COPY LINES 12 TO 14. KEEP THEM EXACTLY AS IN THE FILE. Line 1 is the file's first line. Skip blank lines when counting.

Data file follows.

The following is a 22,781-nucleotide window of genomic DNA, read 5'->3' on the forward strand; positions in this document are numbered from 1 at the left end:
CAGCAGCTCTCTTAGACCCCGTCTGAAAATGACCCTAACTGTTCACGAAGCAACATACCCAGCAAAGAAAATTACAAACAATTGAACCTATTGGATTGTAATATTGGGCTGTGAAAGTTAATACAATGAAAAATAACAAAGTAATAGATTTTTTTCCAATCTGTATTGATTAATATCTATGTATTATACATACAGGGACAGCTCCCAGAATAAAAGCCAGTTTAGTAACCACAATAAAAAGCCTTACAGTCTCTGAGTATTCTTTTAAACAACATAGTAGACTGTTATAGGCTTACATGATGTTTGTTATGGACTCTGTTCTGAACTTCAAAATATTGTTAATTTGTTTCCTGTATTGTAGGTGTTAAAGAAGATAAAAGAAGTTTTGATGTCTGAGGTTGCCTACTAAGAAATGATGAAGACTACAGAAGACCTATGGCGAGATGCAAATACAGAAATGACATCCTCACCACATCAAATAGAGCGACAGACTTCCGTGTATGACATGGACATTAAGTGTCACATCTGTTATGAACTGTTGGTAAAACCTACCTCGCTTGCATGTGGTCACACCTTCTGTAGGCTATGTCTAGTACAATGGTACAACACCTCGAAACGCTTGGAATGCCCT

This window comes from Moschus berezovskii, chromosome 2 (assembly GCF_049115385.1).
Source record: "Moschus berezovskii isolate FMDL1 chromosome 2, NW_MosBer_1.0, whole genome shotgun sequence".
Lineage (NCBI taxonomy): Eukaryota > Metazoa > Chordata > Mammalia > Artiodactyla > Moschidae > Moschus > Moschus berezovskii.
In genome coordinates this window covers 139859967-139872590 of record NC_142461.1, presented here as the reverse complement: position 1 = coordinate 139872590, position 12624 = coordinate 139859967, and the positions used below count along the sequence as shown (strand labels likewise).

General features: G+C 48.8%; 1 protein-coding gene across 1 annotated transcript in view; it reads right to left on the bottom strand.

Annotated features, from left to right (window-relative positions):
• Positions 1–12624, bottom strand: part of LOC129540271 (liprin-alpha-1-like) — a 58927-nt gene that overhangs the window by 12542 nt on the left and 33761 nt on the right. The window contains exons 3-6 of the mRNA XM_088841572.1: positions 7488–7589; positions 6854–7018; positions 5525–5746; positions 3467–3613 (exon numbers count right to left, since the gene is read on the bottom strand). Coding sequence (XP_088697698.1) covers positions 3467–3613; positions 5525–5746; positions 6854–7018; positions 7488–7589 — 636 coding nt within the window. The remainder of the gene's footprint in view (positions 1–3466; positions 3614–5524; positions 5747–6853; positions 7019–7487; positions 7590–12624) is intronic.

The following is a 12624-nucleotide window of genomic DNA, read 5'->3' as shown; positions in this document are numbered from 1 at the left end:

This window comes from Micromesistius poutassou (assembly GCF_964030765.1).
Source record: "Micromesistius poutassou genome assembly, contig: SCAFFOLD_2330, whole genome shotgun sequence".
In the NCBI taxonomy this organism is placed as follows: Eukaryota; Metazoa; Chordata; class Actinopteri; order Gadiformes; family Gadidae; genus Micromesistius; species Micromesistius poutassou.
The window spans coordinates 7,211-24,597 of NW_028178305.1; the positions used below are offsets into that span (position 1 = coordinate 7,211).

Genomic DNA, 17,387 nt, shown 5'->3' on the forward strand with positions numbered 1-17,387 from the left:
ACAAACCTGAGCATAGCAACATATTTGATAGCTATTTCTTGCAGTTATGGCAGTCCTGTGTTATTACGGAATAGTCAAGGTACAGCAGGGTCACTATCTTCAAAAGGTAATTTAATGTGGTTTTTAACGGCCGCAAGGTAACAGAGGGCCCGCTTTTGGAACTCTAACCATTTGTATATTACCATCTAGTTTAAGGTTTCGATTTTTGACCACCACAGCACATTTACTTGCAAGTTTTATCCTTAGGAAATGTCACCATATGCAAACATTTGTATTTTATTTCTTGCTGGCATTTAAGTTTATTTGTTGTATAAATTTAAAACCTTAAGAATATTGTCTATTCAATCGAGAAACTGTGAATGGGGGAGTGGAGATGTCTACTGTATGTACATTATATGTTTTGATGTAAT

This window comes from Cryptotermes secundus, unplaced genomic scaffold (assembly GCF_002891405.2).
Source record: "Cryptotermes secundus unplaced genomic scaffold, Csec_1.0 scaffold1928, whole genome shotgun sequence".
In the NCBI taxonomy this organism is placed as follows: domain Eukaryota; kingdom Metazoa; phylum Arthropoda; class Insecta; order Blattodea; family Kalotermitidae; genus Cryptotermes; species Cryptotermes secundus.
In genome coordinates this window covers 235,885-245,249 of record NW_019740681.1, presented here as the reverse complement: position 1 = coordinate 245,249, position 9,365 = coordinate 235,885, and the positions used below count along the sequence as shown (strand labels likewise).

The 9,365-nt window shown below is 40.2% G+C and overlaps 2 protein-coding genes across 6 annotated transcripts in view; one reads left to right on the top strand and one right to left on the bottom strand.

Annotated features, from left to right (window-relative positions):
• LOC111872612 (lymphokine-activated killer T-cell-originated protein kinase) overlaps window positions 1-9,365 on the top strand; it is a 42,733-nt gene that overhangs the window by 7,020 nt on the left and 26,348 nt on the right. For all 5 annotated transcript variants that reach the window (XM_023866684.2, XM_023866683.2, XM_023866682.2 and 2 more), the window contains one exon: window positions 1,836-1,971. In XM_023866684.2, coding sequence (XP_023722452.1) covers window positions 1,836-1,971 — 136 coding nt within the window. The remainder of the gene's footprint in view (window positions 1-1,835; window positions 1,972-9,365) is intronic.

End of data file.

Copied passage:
Source record: "Micromesistius poutassou genome assembly, contig: SCAFFOLD_2330, whole genome shotgun sequence".
In the NCBI taxonomy this organism is placed as follows: Eukaryota; Metazoa; Chordata; class Actinopteri; order Gadiformes; family Gadidae; genus Micromesistius; species Micromesistius poutassou.
The window spans coordinates 7,211-24,597 of NW_028178305.1; the positions used below are offsets into that span (position 1 = coordinate 7,211).